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Wednesday, November 13, 2019

Writing - part xx041 Writing a Novel, Characters and Pathos, Melodrama

13 November 2019, Writing - part xx041 Writing a Novel, Characters and Pathos, Melodrama

Announcement: Delay, my new novels can be seen on the internet, but my primary publisher has gone out of business—they couldn’t succeed in the past business and publishing environment.  I'll keep you informed, but I need a new publisher.  More information can be found at  Check out my novels--I think you'll really enjoy them.

Introduction: I wrote the novel Aksinya: Enchantment and the Daemon. This was my 21st novel and through this blog, I gave you the entire novel in installments that included commentary on the writing. In the commentary, in addition to other general information on writing, I explained, how the novel was constructed, the metaphors and symbols in it, the writing techniques and tricks I used, and the way I built the scenes. You can look back through this blog and read the entire novel beginning with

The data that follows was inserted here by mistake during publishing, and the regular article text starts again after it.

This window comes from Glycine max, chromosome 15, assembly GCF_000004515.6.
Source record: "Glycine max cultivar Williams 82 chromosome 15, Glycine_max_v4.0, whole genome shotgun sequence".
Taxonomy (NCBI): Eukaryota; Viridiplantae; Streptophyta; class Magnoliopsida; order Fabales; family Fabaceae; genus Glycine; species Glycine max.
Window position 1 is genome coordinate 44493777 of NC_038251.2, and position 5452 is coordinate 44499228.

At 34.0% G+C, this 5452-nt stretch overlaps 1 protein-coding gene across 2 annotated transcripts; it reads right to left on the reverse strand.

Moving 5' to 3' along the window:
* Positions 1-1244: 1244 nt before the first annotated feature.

I'm using this novel as an example of how I produce, market, and eventually (we hope) get a novel published. I'll keep you informed along the way.

Today's Blog: To see the steps in the publication process, visit my writing websites
The four plus one basic rules I employ when writing:
1. Don't confuse your readers.
2. Entertain your readers.
3. Ground your readers in the writing.
4. Don't show (or tell) everything.
     4a. Show what can be seen, heard, felt, smelled, and tasted on the stage of the novel.
5. Immerse yourself in the world of your writing.
These are the steps I use to write a novel including the five discrete parts of a novel:

1.     Design the initial scene
2.     Develop a theme statement (initial setting, protagonist, protagonist’s helper or antagonist, action statement)
a.     Research as required
b.     Develop the initial setting
c.     Develop the characters
d.     Identify the telic flaw (internal and external)
3.     Write the initial scene (identify the output: implied setting, implied characters, implied action movement)
4.     Write the next scene(s) to the climax (rising action)
5.     Write the climax scene
6.     Write the falling action scene(s)
7.     Write the dénouement scene